This is the goal that is most often at odds with maintaining high business velocity. People decry having to spend time today to properly annotate their work, despite the fact they celebrate the people whose work they can reuse exactly because of such notes. Meeting that tension requires tools to make that process efficient and seamless, such that rich metadata is collected with the data themselves, and not as some afterthought. The more your researchers’ thoughts can be structured and consistent across projects, the easier it becomes to evaluate what is relevant for next year’s goals.
WHAT DOES CITRINE USE?
Citrine has developed its own materials data format called GEMD (Graphical Expression of Materials Data). You can read all about GEMD here.
WHY DEVELOP OUR OWN?
- Metadata is varied, detailed, and essential for Materials and Chemicals data. We needed a way that scientists could describe their data very thoroughly, with enough flexibility to encompasses properties from flavor to fracture toughness, while maintaining enough structure, that related data could still be connected.
- Scientists go on a journey as they experiment and find new results. New findings sometimes result in a change of direction. We needed a data model that could cope with this – one where it would always accept new data. In traditional relational databases, adding data that a database wasn’t initially set up to accept is a pain and time consuming.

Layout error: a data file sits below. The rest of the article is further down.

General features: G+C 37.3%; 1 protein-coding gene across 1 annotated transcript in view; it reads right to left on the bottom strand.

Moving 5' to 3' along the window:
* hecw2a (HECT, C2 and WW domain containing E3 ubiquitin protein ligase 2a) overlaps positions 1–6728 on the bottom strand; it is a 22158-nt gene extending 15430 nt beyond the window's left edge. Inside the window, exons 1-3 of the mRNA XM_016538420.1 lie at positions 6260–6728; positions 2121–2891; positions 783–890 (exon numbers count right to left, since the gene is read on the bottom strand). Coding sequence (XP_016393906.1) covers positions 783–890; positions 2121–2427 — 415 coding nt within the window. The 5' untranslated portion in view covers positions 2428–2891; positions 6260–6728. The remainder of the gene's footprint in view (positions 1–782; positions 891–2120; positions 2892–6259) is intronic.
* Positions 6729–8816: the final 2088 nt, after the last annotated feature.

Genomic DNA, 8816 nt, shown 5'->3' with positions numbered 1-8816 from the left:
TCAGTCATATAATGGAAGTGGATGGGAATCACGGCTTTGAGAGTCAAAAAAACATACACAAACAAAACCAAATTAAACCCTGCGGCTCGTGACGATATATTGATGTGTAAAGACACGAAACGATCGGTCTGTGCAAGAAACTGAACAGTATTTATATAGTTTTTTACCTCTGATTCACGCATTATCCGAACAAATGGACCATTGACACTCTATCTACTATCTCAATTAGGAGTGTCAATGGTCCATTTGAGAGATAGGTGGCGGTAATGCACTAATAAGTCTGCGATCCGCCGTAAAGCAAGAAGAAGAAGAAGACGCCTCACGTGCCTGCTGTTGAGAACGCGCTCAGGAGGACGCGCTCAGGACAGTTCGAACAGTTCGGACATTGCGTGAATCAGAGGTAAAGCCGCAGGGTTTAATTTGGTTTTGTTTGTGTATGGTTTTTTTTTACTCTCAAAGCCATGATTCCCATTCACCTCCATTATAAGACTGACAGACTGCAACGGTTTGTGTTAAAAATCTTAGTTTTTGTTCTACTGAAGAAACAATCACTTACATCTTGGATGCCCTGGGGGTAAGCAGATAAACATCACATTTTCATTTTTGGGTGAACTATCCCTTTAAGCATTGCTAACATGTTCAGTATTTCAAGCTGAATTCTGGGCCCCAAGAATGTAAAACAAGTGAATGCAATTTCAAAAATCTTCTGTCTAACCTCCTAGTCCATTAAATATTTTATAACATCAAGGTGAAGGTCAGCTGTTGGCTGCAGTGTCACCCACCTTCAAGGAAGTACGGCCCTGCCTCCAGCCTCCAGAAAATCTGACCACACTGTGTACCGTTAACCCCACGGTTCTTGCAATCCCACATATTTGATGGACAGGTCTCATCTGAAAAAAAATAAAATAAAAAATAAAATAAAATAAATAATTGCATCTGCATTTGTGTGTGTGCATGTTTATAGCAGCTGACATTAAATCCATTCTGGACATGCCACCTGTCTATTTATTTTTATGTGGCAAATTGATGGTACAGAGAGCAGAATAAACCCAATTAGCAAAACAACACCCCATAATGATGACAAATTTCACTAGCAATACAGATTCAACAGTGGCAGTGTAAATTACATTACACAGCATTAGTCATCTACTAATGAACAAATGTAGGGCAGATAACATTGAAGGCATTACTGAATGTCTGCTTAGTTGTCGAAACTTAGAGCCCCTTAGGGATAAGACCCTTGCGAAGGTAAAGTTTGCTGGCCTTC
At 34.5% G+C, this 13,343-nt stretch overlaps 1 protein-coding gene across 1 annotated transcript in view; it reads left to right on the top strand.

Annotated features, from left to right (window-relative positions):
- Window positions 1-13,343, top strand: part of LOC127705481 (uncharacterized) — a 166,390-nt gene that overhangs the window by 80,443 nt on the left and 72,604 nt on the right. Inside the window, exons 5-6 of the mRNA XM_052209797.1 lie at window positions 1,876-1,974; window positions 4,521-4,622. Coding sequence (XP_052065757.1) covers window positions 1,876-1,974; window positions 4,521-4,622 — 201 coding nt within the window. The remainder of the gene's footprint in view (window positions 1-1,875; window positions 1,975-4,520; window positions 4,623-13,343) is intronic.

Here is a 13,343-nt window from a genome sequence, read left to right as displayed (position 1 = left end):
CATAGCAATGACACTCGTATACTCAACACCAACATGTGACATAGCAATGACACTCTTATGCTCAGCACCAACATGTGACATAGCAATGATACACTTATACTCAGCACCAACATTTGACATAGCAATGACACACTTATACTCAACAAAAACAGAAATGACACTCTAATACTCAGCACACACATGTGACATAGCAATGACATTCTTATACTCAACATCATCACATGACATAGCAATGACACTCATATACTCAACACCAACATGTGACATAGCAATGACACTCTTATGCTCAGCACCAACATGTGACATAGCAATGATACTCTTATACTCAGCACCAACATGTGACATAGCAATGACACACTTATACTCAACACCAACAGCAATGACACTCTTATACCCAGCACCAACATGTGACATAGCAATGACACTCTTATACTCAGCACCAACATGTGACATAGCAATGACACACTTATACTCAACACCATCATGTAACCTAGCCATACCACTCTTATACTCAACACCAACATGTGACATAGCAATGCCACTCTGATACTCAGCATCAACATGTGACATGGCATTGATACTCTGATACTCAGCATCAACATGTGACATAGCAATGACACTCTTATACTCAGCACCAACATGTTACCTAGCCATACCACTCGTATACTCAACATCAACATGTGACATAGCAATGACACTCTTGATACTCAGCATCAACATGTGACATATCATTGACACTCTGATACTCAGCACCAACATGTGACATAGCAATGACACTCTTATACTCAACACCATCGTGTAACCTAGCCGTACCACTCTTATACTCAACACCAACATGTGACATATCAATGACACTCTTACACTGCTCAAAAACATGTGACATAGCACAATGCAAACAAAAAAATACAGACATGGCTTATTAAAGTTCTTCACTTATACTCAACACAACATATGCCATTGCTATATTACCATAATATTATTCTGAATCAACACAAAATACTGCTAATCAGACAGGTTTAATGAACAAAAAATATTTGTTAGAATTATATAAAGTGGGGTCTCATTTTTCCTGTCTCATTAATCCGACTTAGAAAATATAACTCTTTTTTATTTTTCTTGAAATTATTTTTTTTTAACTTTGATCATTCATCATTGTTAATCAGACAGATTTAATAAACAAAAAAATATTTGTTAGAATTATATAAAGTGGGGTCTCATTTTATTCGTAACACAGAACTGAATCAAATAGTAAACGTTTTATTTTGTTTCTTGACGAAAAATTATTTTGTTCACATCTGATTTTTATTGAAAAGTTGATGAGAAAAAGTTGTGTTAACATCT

- Materials and chemicals production typically require more than one processing step, and processing histories are directly connected to material and chemical outcomes. We needed a way to express the input of ingredients and the processing parameters over time.
HOW DOES THIS HELP ME?
Using the Citrine Platform to store, use, and analyze data has lasting benefits:
- Data accessibility – stop hunting through obscure spreadsheets
- Knowledge management – reuse your data
- Data aggregation – pull data from many sources into one place
- Spot trends and relationships through visualization
- Leverage the data in AI